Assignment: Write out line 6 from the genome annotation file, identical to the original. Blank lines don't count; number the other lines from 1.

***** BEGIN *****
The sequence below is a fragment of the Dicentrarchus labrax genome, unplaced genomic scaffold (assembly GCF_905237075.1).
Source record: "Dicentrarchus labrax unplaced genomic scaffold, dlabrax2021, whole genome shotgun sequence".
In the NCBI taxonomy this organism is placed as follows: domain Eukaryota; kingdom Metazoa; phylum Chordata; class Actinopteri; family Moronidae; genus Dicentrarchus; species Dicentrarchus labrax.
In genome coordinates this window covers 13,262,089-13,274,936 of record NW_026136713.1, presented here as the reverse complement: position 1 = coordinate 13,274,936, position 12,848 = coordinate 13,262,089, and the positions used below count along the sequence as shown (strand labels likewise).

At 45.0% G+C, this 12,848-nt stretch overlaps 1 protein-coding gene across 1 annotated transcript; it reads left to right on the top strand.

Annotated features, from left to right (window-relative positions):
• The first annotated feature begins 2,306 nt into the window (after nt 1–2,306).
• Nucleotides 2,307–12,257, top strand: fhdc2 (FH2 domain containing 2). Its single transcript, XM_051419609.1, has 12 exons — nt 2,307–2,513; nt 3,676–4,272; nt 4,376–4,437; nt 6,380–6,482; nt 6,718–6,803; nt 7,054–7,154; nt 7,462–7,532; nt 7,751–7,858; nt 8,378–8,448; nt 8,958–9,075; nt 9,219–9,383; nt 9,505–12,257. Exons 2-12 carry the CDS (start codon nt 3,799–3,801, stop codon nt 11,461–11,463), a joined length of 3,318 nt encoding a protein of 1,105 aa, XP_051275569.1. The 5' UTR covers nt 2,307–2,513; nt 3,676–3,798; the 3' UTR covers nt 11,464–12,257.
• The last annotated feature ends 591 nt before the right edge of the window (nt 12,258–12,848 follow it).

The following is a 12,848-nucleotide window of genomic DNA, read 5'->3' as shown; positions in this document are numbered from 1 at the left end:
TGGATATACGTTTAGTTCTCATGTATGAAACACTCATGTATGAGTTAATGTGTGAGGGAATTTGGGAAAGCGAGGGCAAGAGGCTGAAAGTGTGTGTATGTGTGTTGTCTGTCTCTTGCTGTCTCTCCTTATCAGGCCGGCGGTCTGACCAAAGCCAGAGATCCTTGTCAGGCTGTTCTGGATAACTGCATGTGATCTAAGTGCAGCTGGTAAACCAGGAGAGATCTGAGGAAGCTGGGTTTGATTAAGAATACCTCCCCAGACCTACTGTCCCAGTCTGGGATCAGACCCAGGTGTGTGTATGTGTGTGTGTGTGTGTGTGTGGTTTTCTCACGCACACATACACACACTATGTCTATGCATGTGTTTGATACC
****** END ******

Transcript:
Annotated features, from left to right (window-relative positions):